PAWS @ Studio 2, Liverpool 27 June 2016

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paws studio 2

Monday night gigs always seem like the short straw for the bands playing them, and this is never more the case than when there’s a big England international game to distract the locals at the same time. Still, Glaswegians PAWS and fellow Scots The Spook School won’t have cared too much about that, and an enjoyable if slightly surreal night at Liverpool’s Studio 2 proved infinitely preferable to an evening spent watching the national football team reach new levels of uselessness.

An odd vibe begins right from the start with a young local band given the limelight for a mixture of covers and their own material. They were pretty accomplished musicians and seemed lovely lads, but with the average age of the audience being about 15, it’s a slow start to the night for the bar staff and leaves me feeling a bit like a dad at the school disco. Nothing makes you feel older that hearing ‘Teenage Dirtbag’ sung by today’s ‘teenage dirtbags’ who weren’t even born when that song was released. Let’s not be an arse about it though – it’s good to see young people in bands and enjoying live music in proper venues.

With a lot of the kids having now toddled off home, the crowd remains sparse but is much more of a motley crew of ages and appearances by the time The Spook School make a noisy arrival on the stage. This is largely courtesy of flamboyant drummer Niall McCamley, who has a mic but chooses not to use it and just bellow his jokey remarks loudly enough for everyone to hear them. It’s a fast-paced, lively, jangly set from the Edinburgh four-piece who certainly get the small crowd in good spirits.

As the evening goes on though, the crowd appears to be dwindling if anything, and a brave-faced PAWS struggle to hide their disappointment as they take to the stage. As members of The Spook School mingle with the onlookers to swell the numbers up to the low twenties, the band get on with things and belt out four or five of their catchy punky nuggets.

Well performed and warmly received by the few in attendance, songs like ‘Catherine 1956’ and ‘N/A’, the latter of which comes from new album No Grace, are as moving as they are catchy. Before long though, singer and guitarist Phillip Taylor decides to fully embrace the low-key and intimate nature of the gig, and things take an entertaining turn for the bizarre.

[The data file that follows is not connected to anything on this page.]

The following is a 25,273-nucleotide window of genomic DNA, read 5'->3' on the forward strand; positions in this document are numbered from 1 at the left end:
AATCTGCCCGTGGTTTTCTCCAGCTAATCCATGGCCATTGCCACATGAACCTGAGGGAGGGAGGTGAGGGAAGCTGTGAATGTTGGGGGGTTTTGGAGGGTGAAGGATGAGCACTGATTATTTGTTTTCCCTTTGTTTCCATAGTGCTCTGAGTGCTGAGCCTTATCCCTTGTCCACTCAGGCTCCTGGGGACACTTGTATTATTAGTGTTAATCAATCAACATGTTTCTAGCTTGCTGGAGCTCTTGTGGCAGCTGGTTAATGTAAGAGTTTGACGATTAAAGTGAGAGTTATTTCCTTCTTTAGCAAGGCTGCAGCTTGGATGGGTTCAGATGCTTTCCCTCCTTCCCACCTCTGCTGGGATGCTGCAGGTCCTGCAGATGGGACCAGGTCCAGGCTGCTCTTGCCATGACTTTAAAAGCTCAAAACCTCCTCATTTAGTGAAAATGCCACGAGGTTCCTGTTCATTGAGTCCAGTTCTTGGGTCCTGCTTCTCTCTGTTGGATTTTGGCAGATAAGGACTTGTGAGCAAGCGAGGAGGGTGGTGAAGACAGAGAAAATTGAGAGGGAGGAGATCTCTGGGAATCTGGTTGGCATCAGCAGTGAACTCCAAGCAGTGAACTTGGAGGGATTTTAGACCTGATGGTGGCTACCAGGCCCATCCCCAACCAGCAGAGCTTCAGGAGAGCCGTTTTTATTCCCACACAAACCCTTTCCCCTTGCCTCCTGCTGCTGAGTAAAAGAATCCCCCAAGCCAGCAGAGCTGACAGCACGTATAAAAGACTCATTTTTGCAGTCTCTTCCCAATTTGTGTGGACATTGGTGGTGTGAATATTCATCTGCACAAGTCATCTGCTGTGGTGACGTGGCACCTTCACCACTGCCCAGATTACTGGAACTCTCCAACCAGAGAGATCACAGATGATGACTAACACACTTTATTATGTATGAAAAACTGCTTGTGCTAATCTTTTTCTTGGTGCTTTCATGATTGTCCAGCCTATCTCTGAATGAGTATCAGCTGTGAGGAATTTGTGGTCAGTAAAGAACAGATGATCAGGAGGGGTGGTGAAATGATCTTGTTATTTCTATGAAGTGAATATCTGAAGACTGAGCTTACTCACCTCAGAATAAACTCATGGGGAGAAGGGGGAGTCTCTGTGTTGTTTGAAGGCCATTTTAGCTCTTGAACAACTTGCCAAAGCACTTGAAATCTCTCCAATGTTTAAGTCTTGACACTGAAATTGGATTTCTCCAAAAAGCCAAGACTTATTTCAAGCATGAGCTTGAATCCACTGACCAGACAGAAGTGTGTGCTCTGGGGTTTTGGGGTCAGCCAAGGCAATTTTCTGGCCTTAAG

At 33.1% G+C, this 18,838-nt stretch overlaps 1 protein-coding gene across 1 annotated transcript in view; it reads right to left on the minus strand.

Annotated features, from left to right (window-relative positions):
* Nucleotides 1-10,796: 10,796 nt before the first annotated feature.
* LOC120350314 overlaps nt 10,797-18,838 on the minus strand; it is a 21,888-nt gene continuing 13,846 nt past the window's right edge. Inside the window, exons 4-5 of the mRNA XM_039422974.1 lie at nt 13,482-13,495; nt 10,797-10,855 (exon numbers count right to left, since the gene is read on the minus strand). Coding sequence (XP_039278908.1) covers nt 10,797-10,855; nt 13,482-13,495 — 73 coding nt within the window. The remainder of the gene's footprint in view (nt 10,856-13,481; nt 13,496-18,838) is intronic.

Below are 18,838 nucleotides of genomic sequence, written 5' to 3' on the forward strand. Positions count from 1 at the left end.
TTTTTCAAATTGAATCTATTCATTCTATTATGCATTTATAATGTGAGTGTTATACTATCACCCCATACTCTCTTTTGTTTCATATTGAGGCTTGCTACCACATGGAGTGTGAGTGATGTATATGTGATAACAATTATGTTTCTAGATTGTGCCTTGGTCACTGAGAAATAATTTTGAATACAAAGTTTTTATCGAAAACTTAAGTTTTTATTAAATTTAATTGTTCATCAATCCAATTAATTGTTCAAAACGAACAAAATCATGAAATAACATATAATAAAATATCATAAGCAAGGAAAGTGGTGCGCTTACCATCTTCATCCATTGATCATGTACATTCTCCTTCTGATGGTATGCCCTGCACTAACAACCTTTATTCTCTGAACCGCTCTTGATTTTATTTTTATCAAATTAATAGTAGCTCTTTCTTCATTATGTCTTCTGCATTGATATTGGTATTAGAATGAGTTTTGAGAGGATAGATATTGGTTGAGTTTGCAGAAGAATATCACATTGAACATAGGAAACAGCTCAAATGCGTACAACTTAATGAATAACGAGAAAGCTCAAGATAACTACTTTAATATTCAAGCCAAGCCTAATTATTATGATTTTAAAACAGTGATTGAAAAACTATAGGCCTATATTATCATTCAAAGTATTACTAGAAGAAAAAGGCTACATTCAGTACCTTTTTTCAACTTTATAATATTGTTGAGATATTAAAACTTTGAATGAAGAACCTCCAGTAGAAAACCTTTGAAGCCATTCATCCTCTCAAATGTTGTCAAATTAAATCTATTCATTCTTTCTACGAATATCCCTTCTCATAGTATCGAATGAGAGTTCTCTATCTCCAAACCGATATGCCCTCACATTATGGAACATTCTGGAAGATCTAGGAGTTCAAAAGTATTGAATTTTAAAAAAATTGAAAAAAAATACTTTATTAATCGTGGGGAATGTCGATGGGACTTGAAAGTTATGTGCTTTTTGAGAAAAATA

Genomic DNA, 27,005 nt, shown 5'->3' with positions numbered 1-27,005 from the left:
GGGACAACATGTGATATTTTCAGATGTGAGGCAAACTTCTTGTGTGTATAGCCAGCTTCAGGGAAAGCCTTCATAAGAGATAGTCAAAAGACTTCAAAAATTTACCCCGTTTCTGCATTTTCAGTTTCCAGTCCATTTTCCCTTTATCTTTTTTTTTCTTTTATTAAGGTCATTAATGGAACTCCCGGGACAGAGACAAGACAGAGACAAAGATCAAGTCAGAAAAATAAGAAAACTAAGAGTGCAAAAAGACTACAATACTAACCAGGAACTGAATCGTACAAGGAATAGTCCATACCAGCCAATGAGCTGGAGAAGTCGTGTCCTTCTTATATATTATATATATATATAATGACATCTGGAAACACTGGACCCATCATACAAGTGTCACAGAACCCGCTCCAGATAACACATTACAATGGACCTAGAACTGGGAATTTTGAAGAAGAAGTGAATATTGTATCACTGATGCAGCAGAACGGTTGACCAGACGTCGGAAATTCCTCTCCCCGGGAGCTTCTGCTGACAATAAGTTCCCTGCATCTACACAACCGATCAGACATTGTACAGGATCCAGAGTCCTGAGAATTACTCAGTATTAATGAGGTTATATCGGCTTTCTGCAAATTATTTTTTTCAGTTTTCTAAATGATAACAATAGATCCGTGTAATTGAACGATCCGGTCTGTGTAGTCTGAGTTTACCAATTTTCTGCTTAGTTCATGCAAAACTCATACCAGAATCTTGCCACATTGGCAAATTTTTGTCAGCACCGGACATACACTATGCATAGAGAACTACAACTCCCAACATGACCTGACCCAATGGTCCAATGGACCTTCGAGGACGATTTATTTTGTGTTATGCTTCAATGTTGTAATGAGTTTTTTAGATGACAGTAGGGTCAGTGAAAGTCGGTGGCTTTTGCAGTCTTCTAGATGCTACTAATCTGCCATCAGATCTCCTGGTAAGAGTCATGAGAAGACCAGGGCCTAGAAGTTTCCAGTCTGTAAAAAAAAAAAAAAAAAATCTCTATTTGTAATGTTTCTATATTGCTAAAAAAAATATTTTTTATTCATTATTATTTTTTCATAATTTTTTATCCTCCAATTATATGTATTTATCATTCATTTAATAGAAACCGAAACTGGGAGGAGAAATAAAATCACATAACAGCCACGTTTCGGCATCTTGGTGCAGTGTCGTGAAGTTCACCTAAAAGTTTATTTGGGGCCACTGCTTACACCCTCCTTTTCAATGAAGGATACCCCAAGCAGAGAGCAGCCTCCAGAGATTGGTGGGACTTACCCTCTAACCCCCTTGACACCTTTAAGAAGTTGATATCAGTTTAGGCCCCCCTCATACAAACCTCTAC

Jokingly at first, Taylor suggests that the turnout is that small that they might as well join the band on stage. The more he says it though, the more convinced he becomes that it might be a good laugh, and an angsty rendition of ‘Sore Tummy’ follows with fans and the band intermingling on stage.

When faced with an unfortunate situation like PAWS were on the night, bands have a choice of whether to just rattle through the gig with a chip on their shoulders, or accept it with good humour. PAWS chose the latter, and the somewhat chaotic, party-like feel of the night from then on turned what could’ve been an awkward gig into a memorable one.

Drummer Josh Swinney shifts his kits off the stage and into the audience, and the rest of the gig sees him surrounded by a crescent of fans while bassist Ryan Drever pinwheels around him. Taylor takes a song request off two girls, Drever chats with a man who got the train from Stockport to be at the gig, Swinney’s T-shirt reminds you of just how much drummers sweat. There’s no lack of energy from the boys, with drumsticks broken and microphones knocked down.

Taylor introduces the title track from the new album with a poignant diatribe about the peculiar economics of the digital music era, where bands can be playing in front of 1,000 people one night and 10 the next. The readily available nature of music online may have taken some power away from record companies, but the end result for bands is much the same – a lot of them don’t have a pot to piss in.

Kudos to PAWS for making the best of a bad situation, and being keen to express their gratitude to those who had turned out, albeit mixed in with a bit of banter about England’s miserable defeat. I wish more people would turn up for small gigs. Liverpool has not just great bands, but great venues too, and locals really shouldn’t take it for granted or bands will gradually not bother and just make Manchester their North West stop. That would be a shame, as it’s a city that always brings out humour and fun in its gigs, and that was certainly the case tonight.

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